Wednesday, August 3, 2011

Waiter, There’s a Smphurphle in My Fantasy Novel!

One of the joys writing fantasy is the necessity of creating unique names for your unique worlds, races, creatures, and technology. Even the best of fantasy writers occasionally take this to a worrisome extreme, however, when they start slapping made-up names on things that really aren’t so fantastical after all. In Alchemy With Words (edited by Darin Park and Tom Dullemond), Milena Benini elaborates:

The great late Damon Knight … strongly objected to people calling their small, short-tailed, fluffy animals, smeerps—when they could perfectly well have called them rabbits instead…. [I]f you are inventing a world different from our own, by all means call whatever is really different by a really different name. Just make sure you don’t merely call a horse a glymph.

Unless you’re striving for a humorous effect, you’re usually better off using prosaic words for even your most inherently original elements. The Flaming Purple Smphurphle just doesn’t inspire the same quality of verisimilitude found in the calmer (if admittedly less intriguing) ondiron, or the even simpler and more versatile flint dagger. Hugo winner David Gerrold points out, in his book Worlds of Wonder:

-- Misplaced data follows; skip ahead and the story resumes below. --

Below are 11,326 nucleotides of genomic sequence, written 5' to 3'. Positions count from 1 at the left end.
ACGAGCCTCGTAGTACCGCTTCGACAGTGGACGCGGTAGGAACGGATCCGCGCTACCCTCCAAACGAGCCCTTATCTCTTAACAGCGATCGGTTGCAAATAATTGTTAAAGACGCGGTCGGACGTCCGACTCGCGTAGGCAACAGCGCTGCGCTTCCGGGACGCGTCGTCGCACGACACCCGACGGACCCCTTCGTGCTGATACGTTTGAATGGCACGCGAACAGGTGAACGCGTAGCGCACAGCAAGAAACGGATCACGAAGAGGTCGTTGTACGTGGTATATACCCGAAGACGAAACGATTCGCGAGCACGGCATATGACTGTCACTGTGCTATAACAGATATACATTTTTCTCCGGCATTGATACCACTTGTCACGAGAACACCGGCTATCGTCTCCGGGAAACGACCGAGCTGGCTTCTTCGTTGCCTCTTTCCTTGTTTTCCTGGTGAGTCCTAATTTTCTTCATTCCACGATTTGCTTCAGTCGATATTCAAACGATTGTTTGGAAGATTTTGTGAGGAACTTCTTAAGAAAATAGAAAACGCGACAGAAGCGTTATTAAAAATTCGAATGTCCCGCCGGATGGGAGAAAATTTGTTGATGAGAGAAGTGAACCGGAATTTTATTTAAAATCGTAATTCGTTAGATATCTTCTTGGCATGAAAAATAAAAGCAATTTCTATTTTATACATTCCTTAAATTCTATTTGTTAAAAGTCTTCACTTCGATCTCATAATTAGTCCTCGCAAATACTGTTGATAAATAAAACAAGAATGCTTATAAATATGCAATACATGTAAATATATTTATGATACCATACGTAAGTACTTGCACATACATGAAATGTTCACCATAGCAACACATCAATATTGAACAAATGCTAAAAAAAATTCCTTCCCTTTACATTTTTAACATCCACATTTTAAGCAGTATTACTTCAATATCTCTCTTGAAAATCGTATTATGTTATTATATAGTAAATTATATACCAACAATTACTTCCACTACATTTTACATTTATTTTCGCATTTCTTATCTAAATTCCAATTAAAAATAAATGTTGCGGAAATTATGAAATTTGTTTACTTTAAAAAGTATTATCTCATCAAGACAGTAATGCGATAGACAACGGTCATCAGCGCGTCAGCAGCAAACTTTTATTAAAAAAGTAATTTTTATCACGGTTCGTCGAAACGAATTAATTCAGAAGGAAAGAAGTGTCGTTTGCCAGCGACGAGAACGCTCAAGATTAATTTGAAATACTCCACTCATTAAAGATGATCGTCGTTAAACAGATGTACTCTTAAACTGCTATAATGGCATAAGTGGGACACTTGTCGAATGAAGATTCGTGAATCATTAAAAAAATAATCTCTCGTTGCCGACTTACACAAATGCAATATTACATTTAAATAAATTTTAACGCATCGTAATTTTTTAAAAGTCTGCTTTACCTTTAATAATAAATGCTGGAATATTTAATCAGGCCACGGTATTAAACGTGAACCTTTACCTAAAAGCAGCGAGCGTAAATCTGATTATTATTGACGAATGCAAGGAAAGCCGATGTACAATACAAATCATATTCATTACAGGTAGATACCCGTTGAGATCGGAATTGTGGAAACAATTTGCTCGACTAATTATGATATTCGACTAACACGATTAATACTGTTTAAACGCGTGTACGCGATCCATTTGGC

Occasionally, you may feel the need to make up a new word…. Sometimes you can do this to great effect, but not always…. When you are writing science fiction or fantasy, you will always be tempted to make up new words—especially technical-sounding terms like quadro-triticale and veeble-fetzer…. As a general rule, you should always be wary of inventing new words.

Fantasy authors have just as much responsibility as their less fantastical comrades to ground their stories in a sense of reality. Consider the languages spoken in your fantasy world. How has history and technology influenced the etymology? Why has this particular item gleaned this particular name? If you know why something is called a smphurphle, go for it. Otherwise, you’re probably better off toning it down to a less attention-grabbing word, so as not to prod your readers’ suspension of disbelief bubbles.
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